Wherever industry regulars gather, they’re sure to discuss the world’s largest licensor; the world’s citizenry buys more than $23 billion in Disney-licensed products each year.

A few years ago, the most important licensing deal done by Disney was a partnership with Kroger to develop hundreds of branded food items—mostly in the produce aisle and the so-called “better-for-you” categories— each, of course, employing various Disney characters. I’ll leave it to others to declare it a good idea (or not); most of the debate centers on whether such a deal represents a cynical attempt to gain credit with parents and guardians. What’s confused me, though, is whether it should be considered a licensing deal at all.

A client of mine once told me that licensing should not be considered a single industry or practice. It did not represent one thing but rather a medium like, say, electricity—and the only thing that a thousand licensing deals have in common is the form of contract (a license agreement) that holds two partners (licensor and licensee) together. PR and advertising are both forms of marketing communications, but it would be confusing to call them the same thing. In much the same way, it does not serve us as marketing professionals to call all forms of licensing one thing, either.

Back to the Disney/Kroger deal. It has made me realize that there are two very different types of licensing deals being considered side by side, and they deserve two different names.

Brand Extension

Brand Extension is what I consider the classic licensing deal, whereby a brand is sought by a third-party because its equities will inspire the development and appeal of a great new product. The licensed product will embody those equities in as many ways as it possibly can.

Caterpillar-branded boots, for example, feature not just the CAT logo but the lug of heavy-equipment tires (and, hence, an implic it message of toughness) on their soles. Stanley-branded work gloves come in the brand’s familiar yellow and, by their very nature, support a consumer’s use of Stanley tools. Disney’s Mickey-shaped hamburger patties fit this category as well, emphasizing the core brand equities with this new product’s unique appearance.

Each of these licensed products gives consumers an alternate way to experience the licensed brand. Each will succeed to the degree the product is positioned consistently with the core brand, developed to embody the core brand’s look and feel, and used and distributed in ways that sup- port the core brand itself.

Brand Placement

In Brand Placement, one company licenses the brand or trademark of its owner solely to attract consumers to the product. Classic examples of this are the film-and character-licensed freebies in the kids’ meals you’ll find at any fast-food chain. The restaurant pays a movie studio to incorporate its hit properties into a boxed meal to make the underlying product—which remains fixed and unchanging—more exciting. The application of Spider Man’s lithe profile does nothing to enhance the culinary merits of a chicken nugget; Spidey just makes a kid more interested in eating said chicken nugget.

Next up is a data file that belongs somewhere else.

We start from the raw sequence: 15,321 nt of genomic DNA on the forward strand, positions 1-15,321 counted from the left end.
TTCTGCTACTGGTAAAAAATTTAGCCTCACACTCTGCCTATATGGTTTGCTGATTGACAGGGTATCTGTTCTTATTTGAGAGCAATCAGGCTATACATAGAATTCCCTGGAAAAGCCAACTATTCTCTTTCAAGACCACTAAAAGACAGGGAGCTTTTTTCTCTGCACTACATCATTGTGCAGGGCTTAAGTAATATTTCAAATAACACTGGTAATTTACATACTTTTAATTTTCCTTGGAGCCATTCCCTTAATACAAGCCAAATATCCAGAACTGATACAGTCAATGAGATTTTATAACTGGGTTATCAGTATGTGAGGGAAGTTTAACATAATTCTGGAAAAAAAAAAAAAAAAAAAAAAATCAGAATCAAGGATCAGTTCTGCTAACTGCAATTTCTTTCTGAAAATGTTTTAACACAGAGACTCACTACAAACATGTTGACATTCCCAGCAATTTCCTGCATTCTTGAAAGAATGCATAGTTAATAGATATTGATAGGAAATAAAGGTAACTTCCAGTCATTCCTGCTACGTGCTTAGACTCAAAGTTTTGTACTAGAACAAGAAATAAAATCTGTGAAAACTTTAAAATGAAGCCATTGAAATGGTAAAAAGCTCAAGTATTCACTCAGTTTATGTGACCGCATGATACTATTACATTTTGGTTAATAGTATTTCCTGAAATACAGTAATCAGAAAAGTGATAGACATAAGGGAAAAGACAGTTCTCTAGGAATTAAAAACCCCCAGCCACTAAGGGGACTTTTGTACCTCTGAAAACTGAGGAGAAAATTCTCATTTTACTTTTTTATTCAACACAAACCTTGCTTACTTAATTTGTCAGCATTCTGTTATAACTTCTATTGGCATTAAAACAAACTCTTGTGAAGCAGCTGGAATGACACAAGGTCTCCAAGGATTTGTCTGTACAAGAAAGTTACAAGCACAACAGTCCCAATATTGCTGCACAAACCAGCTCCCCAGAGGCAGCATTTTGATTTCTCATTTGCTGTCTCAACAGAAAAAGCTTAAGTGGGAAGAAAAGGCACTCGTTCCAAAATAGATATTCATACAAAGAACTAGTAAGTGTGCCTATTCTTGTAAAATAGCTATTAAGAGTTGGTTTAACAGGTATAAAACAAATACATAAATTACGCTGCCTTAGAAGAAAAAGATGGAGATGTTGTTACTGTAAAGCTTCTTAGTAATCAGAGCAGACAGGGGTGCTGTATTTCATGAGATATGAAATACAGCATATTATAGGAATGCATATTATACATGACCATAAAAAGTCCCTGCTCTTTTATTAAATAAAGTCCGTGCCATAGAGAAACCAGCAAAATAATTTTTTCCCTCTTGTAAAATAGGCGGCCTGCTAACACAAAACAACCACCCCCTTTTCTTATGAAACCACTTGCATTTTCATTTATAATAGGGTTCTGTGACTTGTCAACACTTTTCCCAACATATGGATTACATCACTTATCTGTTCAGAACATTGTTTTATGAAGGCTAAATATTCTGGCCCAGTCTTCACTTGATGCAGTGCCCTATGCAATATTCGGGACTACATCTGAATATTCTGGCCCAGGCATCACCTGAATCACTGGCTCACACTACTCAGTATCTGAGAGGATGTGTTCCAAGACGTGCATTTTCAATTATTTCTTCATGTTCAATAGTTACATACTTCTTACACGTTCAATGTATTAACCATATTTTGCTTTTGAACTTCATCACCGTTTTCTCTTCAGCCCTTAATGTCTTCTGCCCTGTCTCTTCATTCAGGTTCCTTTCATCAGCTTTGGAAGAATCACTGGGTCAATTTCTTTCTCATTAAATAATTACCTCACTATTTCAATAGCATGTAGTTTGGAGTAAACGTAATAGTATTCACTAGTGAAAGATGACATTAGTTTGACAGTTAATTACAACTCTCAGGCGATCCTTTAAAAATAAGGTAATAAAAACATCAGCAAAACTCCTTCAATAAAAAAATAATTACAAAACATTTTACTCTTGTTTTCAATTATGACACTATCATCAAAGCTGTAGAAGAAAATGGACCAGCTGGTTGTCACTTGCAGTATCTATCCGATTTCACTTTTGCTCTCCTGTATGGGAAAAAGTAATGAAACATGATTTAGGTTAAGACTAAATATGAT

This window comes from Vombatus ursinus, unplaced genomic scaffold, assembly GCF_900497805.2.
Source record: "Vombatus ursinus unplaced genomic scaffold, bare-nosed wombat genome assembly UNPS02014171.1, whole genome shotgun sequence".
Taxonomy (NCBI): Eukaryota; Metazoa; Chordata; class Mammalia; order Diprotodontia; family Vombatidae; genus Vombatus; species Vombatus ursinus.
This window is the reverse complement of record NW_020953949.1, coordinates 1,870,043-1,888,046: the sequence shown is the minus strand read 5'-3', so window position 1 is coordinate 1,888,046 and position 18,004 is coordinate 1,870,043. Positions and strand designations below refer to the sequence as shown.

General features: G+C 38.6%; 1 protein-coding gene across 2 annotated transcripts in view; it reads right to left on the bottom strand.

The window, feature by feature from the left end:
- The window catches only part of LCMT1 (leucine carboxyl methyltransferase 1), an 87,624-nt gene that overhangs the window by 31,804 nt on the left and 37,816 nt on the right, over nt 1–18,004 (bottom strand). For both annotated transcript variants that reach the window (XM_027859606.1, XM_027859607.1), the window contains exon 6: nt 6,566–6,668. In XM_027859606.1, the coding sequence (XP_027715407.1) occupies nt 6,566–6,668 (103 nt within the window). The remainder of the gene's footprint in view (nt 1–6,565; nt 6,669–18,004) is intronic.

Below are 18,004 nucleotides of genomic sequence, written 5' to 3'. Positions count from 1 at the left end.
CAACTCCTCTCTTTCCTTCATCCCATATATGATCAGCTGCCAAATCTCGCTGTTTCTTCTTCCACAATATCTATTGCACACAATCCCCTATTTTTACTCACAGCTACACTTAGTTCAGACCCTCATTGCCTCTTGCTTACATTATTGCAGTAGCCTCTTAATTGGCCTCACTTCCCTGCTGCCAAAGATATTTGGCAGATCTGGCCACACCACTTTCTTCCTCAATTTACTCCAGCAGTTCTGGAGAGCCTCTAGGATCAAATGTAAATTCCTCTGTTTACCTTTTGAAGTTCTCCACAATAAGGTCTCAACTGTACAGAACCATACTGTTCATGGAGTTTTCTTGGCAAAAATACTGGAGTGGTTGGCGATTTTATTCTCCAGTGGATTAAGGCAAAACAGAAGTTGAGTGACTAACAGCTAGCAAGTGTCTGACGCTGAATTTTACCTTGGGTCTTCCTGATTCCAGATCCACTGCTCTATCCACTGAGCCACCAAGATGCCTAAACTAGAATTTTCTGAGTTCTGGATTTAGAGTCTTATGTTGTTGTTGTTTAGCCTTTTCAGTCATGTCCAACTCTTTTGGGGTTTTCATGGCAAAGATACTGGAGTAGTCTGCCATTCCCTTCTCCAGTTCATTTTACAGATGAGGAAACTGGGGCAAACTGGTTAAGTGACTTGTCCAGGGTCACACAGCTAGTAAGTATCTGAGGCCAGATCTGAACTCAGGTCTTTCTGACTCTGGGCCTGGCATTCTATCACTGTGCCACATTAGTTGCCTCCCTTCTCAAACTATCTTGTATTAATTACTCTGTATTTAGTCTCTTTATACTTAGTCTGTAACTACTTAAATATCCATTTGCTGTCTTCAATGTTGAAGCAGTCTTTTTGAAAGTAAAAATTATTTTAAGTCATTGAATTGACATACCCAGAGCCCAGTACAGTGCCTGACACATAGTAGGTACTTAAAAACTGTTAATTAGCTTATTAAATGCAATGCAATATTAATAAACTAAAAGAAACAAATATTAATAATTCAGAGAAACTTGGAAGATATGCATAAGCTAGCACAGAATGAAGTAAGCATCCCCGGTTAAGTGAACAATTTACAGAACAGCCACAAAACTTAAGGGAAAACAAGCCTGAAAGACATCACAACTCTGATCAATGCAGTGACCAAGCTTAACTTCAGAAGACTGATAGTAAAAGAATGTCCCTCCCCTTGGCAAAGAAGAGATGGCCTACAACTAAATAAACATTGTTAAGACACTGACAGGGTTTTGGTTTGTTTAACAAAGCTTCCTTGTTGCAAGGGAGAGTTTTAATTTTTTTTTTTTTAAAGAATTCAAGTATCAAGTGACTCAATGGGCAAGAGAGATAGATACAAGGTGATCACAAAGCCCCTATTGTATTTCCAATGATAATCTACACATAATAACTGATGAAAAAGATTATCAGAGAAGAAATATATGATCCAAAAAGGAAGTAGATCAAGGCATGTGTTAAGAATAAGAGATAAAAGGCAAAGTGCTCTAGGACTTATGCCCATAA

The licensing industry shuns the phrase “logo-slapping” (the indiscriminate licensing of a brand onto any product that happens to be available) and I’d like to be clear on this point: good brand placement is not logo-slapping. Instead, it represents classic marketing by connecting a brand with the target customers of a given product or service. The brand/licensor gains exposure within a relevant market; the manufacturer/licensee gains relevance in its own marketplace.

The Disney/Kroger deal is an example of brand placement; so is the deal under which Nascar licensed a line of fresh produce. A Nascar carrot is not “about” Nascar the way that a Nascar-licensed model race car is. There’s nothing wrong with these deals but, unlike a great brand extension, they’re probably not around for the long haul. What’s more, even iconic brands like these risk losing their uniqueness if customers can spot them in every aisle at the local grocery.

As marketers, we should recognize brand extension as a great way to inspire consumers with new products and ideas, and brand placement as a great way for licensors to get their brands or characters in front of consumers. We should also recognize one area where the two overlap: Both can easily fail. Brand extensions flop when the new product doesn’t genuinely incorporate the brand it represents. Brand placement collapses when the new product does not “fit.” (A good measure of that: If the customer says, “What were they thinking?”) Of course, time will tell whether Disney-branded yogurt, apple juice and frozen peas will meet with that dreaded question. Meanwhile, practice your knowledge of both types of licensing deals—you’ll need it for the road ahead.

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